We have conducted a multicenter trial in which patients with symptomatic DVT received different treatment regimens. Inhibition of in vivo thrombin generation was assessed by changes in the coagulation parameters. Extension of thrombi was determined by repeat phlebography performed at specified times. The detailed results are presented elsewhere.16 In this paper, we report the effect of different heparin regimens on the in vivo thrombin generation and how this relates to extension of thrombi.

Patients and study design

This was a prospective, multicenter, randomized, controlled clinical trial, involving 104 centers in 10 countries. The study protocol was reviewed and approved of by institutional review boards of the participating centers. Consecutive patients with acute symptomatic DVT of less than 2 weeks' duration and diagnosis confirmed by phlebography were eligible for inclusion. Each eligible patient gave informed consent before assignment to a study treatment.

Treatment regimens

Patients who met the inclusion criteria were randomly assigned to UFH (group A) and received an intravenous bolus injection of 5000 IU followed by an intravenous infusion of 20 IU/kg per hour, with dose adjustment to maintain an activated partial thromboplastin time (aPTT) between 1.5 to 2.5 times a control value. Anticoagulant treatment with a coumarin derivative was started on day 1. The second group of patients received LMWH (reviparin sodium; Knoll, Ludwigshafen, Germany) administered subcutaneously twice daily (group B) for 5 to 7 days in a daily dosage of 12 600 anti-Xa units for patients weighing more than 60 kg, 8400 anti-Xa units for 46 to 60 kg, and 7500 anti-Xa units for those weighing 35 to 45 kg. Also in this group treatment with a vitamin K antagonist was started on day 1. The third group of patients received LMWH (reviparin sodium) administered subcutaneously once daily (group C) for 4 weeks in the same daily weight-adjusted dosages as in group B. However, in this group, treatment with a coumarin derivative was started on day 21. In each group, treatment with vitamin K antagonists was continued for 12 weeks with the dose adjusted to maintain an international normalized ratio (INR) of 2.0:3.0.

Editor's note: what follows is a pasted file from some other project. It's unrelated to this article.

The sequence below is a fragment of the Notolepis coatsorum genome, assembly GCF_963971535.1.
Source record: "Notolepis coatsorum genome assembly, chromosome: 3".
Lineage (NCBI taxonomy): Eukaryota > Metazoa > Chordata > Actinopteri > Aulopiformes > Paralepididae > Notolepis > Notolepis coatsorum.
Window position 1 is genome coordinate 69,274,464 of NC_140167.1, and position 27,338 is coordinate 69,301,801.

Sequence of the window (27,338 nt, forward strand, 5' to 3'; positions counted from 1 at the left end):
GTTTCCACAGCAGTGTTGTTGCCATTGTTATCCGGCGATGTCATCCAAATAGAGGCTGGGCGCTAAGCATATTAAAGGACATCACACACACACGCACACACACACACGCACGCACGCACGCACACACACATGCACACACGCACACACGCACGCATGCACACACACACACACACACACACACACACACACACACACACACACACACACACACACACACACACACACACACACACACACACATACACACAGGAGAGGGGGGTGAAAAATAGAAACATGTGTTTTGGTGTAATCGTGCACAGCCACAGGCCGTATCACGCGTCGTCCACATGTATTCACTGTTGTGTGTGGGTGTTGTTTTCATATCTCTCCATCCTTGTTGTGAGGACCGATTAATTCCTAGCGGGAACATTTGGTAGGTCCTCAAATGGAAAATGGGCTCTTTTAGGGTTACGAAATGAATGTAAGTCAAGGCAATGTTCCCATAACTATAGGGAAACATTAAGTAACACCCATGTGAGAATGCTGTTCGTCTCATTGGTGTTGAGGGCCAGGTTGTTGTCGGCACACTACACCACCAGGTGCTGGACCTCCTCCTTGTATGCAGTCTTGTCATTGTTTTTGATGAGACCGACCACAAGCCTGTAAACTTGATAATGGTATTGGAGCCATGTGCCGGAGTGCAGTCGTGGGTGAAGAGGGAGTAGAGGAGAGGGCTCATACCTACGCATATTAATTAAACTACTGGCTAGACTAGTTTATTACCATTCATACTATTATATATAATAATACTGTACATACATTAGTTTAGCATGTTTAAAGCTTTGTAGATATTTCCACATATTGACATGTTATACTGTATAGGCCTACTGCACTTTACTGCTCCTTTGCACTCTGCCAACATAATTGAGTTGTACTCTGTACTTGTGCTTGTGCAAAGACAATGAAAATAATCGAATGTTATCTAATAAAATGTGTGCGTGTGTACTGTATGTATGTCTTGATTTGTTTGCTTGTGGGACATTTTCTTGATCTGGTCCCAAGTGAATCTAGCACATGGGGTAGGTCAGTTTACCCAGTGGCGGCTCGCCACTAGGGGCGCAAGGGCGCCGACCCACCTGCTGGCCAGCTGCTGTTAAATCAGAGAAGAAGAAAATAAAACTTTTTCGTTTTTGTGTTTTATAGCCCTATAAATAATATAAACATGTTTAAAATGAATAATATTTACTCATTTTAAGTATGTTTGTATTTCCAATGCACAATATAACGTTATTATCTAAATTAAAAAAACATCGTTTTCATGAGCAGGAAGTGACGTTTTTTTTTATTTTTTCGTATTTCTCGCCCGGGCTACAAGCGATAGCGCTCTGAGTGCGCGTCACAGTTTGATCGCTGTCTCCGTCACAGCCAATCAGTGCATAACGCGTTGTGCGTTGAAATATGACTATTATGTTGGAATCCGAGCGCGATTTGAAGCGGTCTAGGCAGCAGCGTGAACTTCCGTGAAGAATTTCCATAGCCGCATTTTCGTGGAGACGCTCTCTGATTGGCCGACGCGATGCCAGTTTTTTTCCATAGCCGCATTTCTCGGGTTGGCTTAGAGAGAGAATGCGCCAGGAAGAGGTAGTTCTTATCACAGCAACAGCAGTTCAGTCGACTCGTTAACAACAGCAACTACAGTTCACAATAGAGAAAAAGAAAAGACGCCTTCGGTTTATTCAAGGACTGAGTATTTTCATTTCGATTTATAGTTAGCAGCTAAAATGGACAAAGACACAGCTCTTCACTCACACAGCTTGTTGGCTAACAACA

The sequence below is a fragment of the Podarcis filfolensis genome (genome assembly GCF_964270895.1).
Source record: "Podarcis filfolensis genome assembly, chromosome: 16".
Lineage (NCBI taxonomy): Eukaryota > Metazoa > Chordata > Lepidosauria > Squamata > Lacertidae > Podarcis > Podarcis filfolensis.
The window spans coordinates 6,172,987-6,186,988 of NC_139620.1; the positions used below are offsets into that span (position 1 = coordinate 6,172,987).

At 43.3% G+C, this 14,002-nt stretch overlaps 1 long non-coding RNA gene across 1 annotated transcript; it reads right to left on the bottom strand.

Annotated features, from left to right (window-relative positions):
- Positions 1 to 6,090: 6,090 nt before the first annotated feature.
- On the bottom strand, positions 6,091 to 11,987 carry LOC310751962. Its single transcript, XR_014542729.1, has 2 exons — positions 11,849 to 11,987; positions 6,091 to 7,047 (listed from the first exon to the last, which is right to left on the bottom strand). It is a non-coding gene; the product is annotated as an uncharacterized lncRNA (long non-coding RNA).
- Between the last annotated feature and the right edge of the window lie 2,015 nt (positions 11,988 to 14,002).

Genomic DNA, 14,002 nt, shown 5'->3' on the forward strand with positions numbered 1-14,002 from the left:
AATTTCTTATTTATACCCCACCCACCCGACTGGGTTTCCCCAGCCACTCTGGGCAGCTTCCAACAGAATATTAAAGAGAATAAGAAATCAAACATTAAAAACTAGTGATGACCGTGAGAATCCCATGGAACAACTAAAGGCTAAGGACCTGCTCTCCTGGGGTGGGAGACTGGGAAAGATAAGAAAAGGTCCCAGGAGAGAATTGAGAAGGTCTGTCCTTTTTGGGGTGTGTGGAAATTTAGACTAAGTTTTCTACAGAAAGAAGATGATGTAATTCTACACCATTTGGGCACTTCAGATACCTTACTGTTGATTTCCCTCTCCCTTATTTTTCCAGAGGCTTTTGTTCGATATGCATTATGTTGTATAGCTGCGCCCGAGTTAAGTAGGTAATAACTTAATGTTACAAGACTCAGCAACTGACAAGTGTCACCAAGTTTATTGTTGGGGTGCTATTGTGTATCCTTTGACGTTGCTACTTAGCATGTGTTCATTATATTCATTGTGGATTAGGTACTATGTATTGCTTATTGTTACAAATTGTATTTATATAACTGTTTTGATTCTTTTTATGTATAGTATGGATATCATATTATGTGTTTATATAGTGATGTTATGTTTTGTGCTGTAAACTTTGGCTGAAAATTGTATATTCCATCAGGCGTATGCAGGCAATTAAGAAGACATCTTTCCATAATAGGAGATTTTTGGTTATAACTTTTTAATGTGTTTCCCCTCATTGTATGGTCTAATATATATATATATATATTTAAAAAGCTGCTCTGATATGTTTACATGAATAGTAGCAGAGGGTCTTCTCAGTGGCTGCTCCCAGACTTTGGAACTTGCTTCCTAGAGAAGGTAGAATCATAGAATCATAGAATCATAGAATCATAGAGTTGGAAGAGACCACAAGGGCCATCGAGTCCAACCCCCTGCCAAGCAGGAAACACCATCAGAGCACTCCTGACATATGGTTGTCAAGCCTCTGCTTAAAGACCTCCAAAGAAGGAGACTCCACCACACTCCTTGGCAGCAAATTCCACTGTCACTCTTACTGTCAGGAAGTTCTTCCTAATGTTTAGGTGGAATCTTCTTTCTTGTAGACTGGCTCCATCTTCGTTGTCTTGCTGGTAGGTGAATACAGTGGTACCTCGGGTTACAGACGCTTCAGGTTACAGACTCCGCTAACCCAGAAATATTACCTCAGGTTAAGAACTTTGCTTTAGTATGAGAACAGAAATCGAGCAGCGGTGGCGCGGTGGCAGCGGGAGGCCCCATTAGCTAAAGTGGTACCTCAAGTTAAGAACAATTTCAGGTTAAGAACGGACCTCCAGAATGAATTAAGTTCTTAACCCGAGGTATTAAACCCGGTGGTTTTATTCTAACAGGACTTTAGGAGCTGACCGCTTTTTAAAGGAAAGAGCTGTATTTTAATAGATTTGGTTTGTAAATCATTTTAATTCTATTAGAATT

Surveillance and follow-up

Patients were followed for 3 months in the participating centers. They were instructed to report any new symptoms that developed that were suggestive of DVT or PE, or if they developed bleeding complications. Phlebography was performed to confirm the diagnosis of recurrent DVT and ventilation-perfusion lung scanning was done for PE.

In all other patients, phlebography was performed on day 21 ± 2 to assess progression or regression of thrombus. The phlebograms were assessed by an adjudication committee whose members were not aware of the treatment the patient had received and whether the phlebogram was before or after the treatment. The change in thrombus size was assessed by the Marder score; the details have been previously published.17 Pulmonary emboli were diagnosed when perfusion scans demonstrated segmental or larger perfusion defects in the presence of a normal ventilation scan and a constant intraluminal filling defect or a sudden cut-off of a vessel on pulmonary angiography.